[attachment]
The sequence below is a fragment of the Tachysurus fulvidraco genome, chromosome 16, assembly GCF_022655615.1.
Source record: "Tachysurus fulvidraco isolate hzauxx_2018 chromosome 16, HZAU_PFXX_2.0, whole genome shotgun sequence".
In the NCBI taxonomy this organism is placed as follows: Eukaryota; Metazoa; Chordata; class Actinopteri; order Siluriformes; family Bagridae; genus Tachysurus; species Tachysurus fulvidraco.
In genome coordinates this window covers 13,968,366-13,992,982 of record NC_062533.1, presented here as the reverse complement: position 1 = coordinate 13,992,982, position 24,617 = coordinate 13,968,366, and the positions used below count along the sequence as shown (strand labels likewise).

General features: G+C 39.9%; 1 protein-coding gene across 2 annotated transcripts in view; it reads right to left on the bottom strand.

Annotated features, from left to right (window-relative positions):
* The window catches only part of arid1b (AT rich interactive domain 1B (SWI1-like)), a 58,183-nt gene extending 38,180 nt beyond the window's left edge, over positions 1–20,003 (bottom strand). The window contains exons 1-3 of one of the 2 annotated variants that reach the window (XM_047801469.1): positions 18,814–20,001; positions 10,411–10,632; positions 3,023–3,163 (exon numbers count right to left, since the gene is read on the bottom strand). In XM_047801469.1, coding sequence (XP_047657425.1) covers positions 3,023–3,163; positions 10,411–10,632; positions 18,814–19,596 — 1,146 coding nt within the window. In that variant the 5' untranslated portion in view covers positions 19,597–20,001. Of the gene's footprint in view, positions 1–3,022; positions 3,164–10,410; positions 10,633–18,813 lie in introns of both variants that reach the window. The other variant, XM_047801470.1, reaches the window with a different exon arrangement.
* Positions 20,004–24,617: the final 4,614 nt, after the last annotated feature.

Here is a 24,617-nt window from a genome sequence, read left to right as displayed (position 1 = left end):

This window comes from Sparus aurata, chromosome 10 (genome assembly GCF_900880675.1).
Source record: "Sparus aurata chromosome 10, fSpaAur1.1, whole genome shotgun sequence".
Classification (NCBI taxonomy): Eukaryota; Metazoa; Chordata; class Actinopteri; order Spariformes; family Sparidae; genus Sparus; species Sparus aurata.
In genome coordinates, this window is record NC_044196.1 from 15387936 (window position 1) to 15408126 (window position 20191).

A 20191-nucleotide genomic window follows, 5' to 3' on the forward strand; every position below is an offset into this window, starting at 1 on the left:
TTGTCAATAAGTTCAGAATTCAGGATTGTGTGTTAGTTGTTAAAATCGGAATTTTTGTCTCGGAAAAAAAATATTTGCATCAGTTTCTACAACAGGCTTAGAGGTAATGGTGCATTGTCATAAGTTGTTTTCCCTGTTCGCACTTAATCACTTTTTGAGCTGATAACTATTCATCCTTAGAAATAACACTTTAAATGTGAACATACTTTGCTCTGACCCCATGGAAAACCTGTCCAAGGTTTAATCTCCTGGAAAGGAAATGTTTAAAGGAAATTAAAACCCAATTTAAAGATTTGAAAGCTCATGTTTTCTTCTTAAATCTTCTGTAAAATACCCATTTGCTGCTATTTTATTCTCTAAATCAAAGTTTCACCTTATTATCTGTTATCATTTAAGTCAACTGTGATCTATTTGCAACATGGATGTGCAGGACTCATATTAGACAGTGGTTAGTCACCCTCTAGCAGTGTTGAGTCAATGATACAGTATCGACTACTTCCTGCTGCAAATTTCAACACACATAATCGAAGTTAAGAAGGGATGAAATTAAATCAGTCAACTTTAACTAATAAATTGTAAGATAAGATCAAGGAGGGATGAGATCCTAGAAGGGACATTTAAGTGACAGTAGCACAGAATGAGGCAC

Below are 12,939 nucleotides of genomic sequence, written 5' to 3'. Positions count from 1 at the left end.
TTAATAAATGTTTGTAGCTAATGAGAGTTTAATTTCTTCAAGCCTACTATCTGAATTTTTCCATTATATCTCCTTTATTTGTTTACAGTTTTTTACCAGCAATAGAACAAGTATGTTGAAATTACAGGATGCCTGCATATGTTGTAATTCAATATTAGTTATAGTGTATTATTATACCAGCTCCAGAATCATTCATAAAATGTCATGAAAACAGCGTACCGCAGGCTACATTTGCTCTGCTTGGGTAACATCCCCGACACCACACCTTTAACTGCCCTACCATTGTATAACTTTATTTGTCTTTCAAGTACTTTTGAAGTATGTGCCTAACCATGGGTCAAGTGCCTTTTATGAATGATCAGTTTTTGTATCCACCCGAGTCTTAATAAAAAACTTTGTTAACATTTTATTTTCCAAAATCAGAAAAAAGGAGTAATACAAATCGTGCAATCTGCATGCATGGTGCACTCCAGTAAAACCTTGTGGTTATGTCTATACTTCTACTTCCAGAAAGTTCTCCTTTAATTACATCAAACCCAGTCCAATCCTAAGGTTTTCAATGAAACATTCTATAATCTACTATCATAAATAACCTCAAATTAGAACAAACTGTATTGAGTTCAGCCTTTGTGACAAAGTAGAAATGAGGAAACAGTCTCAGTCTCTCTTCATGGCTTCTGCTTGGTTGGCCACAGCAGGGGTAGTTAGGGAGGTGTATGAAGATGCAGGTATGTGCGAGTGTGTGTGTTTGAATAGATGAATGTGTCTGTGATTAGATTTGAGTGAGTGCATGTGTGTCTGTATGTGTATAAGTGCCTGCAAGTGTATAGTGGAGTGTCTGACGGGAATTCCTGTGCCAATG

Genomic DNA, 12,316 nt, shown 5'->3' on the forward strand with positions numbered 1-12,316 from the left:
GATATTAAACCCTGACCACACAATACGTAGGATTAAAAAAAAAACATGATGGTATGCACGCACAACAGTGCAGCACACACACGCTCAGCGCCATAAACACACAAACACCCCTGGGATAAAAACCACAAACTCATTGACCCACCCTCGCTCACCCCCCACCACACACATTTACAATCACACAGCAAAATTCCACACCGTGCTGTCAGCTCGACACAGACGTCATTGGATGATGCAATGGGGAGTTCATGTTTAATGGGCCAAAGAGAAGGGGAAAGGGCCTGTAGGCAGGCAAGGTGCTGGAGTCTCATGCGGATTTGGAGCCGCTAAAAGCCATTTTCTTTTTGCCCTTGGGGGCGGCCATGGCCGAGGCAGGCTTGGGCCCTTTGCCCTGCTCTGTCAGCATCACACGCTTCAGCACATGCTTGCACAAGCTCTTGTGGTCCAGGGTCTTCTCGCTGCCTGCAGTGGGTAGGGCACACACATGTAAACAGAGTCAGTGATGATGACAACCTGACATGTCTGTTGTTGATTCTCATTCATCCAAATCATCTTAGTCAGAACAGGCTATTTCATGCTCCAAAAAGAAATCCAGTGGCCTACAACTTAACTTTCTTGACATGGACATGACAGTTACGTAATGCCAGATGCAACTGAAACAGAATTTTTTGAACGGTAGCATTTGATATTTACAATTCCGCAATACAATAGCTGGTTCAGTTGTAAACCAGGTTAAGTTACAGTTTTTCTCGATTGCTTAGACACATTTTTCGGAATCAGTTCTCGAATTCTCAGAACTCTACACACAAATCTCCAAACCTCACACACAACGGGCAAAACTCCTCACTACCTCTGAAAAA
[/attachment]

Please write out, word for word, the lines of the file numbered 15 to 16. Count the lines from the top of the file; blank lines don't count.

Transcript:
TTGTCAATAAGTTCAGAATTCAGGATTGTGTGTTAGTTGTTAAAATCGGAATTTTTGTCTCGGAAAAAAAATATTTGCATCAGTTTCTACAACAGGCTTAGAGGTAATGGTGCATTGTCATAAGTTGTTTTCCCTGTTCGCACTTAATCACTTTTTGAGCTGATAACTATTCATCCTTAGAAATAACACTTTAAATGTGAACATACTTTGCTCTGACCCCATGGAAAACCTGTCCAAGGTTTAATCTCCTGGAAAGGAAATGTTTAAAGGAAATTAAAACCCAATTTAAAGATTTGAAAGCTCATGTTTTCTTCTTAAATCTTCTGTAAAATACCCATTTGCTGCTATTTTATTCTCTAAATCAAAGTTTCACCTTATTATCTGTTATCATTTAAGTCAACTGTGATCTATTTGCAACATGGATGTGCAGGACTCATATTAGACAGTGGTTAGTCACCCTCTAGCAGTGTTGAGTCAATGATACAGTATCGACTACTTCCTGCTGCAAATTTCAACACACATAATCGAAGTTAAGAAGGGATGAAATTAAATCAGTCAACTTTAACTAATAAATTGTAAGATAAGATCAAGGAGGGATGAGATCCTAGAAGGGACATTTAAGTGACAGTAGCACAGAATGAGGCAC

Below are 12,939 nucleotides of genomic sequence, written 5' to 3'. Positions count from 1 at the left end.